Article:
Wed | Oct 4, 2023

Rio Cobre fishermen worried about another fish kill

Odour, discolouration of river linked to pollution that caused previous wipe-out

Published:Tuesday | May 16, 2023 | 1:37 AMRuddy Mathison/Gleaner Writer
Friends of the Rio Cobre President Kesonard Gordon administering a test as suspicions of the river’s pollution emerged yesterday.
Friends of the Rio Cobre President Kesonard Gordon administering a test as suspicions of the river’s pollution emerged yesterday.

A FRESH concern has emerged about pollution of a section of the Rio Cobre in St Catherine.

Fishermen have expressed concerns about a visible discolouration of the river, and an odour reminiscent of caustic soda, at a point where an underground water source empties into the main river stream.

The fishermen told The Gleaner that since Saturday they have been experiencing signs of pollution, such as the foul odour and discolouration, and fear that fish types such as the fry and fingerlings that are now going through their developmental stage could be wiped out.

This has prompted Friends of the Rio Cobre president, Kesonard Gordon, to test the water in the area yesterday.

“We are concerned about what we are witnessing, because after conducting two separate tests in the area where we saw the discolouration and where it smells like caustic soda, and upstream where the water was clear, we got two different readings,” Gordon told The Gleaner.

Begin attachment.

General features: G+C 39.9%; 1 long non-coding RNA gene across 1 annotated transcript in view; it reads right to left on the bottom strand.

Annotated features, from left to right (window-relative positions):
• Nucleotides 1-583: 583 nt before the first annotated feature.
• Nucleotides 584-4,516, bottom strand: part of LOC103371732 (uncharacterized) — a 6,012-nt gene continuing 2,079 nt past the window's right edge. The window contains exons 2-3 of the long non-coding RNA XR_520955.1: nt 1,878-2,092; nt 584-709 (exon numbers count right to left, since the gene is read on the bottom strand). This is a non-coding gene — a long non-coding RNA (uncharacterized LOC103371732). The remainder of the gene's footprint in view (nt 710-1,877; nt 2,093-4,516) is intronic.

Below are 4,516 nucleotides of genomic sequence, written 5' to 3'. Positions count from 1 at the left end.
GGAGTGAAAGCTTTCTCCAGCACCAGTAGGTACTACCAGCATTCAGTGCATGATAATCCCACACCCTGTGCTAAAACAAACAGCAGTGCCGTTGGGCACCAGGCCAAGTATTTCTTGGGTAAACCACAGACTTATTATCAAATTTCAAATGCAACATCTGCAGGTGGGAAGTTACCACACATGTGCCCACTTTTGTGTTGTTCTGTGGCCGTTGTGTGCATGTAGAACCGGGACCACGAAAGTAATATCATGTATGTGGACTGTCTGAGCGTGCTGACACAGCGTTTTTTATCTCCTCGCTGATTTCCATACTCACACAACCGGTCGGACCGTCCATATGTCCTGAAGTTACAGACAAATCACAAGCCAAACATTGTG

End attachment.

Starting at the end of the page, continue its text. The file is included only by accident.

He continued: “Where we saw the discoloured water flowing into the main river stream the PH or acidity of the water was eight and trending up, while the turbidity or water clarity was 40 nephelometric turbidity unit (NTU).”

Gordon noted that in the area upstream the contrast was clear, with the PH readings between six and seven, and the turbidity between zero and one NTU.

“These readings indicate that there is a difference in the water quality, and this is troubling to us in light of the hardships we have experienced with previous pollutions,” Gordon said.

He disclosed that the test kits were supplied by the Jamaica Environment Trust (JET), a non-governmental agency, and the testing was conducted with strict adherence to the methods outlined to them by JET representatives.

Meanwhile, National Water Commission (NWC) field operations manager for St Catherine, Calvert Davis, observed that turbidity of 40 NTU is not detrimental because the water is treated at the treatment plant before it is pumped to the customers.

Davis added that if the PH level is trending upwards of 8.5, then this could be cause for concern.

Fisherman Marion Green of Bog Walk maintained that the river was polluted at the point where the water flows into the main river stream from under the earth.

“It is polluted right here. The only reason why it is not causing a major fish kill is because it comes from under the earth, and it is filtered. But where it comes out, we are smelling the caustic soda and the discolouration is obvious to the naked eyes,” he told The Gleaner.

Green’s assertions were supported by Everald Hyatt, another fisherman from the area, who agrees that the odour and discolouration were positive signs of the pollution that caused several fish kills in the past.